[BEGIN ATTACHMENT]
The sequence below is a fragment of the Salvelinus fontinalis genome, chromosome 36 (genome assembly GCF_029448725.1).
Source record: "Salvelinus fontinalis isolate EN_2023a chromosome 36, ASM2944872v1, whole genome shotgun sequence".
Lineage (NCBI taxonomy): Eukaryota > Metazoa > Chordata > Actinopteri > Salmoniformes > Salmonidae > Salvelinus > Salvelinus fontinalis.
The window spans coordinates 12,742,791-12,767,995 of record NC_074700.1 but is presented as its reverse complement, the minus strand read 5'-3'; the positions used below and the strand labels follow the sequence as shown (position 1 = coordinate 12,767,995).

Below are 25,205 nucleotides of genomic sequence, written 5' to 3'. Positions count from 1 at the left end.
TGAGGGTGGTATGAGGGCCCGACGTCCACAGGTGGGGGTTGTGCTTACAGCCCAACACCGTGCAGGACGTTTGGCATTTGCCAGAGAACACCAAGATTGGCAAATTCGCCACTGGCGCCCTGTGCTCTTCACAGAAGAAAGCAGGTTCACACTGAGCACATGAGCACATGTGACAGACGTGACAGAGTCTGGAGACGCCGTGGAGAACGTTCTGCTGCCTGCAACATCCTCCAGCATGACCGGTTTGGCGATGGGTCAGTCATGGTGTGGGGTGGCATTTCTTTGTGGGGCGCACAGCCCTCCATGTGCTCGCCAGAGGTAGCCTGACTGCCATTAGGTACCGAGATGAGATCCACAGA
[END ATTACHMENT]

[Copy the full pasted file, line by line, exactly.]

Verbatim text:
The sequence below is a fragment of the Salvelinus fontinalis genome, chromosome 36 (genome assembly GCF_029448725.1).
Source record: "Salvelinus fontinalis isolate EN_2023a chromosome 36, ASM2944872v1, whole genome shotgun sequence".
Lineage (NCBI taxonomy): Eukaryota > Metazoa > Chordata > Actinopteri > Salmoniformes > Salmonidae > Salvelinus > Salvelinus fontinalis.
The window spans coordinates 12,742,791-12,767,995 of record NC_074700.1 but is presented as its reverse complement, the minus strand read 5'-3'; the positions used below and the strand labels follow the sequence as shown (position 1 = coordinate 12,767,995).

Below are 25,205 nucleotides of genomic sequence, written 5' to 3'. Positions count from 1 at the left end.
TGAGGGTGGTATGAGGGCCCGACGTCCACAGGTGGGGGTTGTGCTTACAGCCCAACACCGTGCAGGACGTTTGGCATTTGCCAGAGAACACCAAGATTGGCAAATTCGCCACTGGCGCCCTGTGCTCTTCACAGAAGAAAGCAGGTTCACACTGAGCACATGAGCACATGTGACAGACGTGACAGAGTCTGGAGACGCCGTGGAGAACGTTCTGCTGCCTGCAACATCCTCCAGCATGACCGGTTTGGCGATGGGTCAGTCATGGTGTGGGGTGGCATTTCTTTGTGGGGCGCACAGCCCTCCATGTGCTCGCCAGAGGTAGCCTGACTGCCATTAGGTACCGAGATGAGATCCACAGA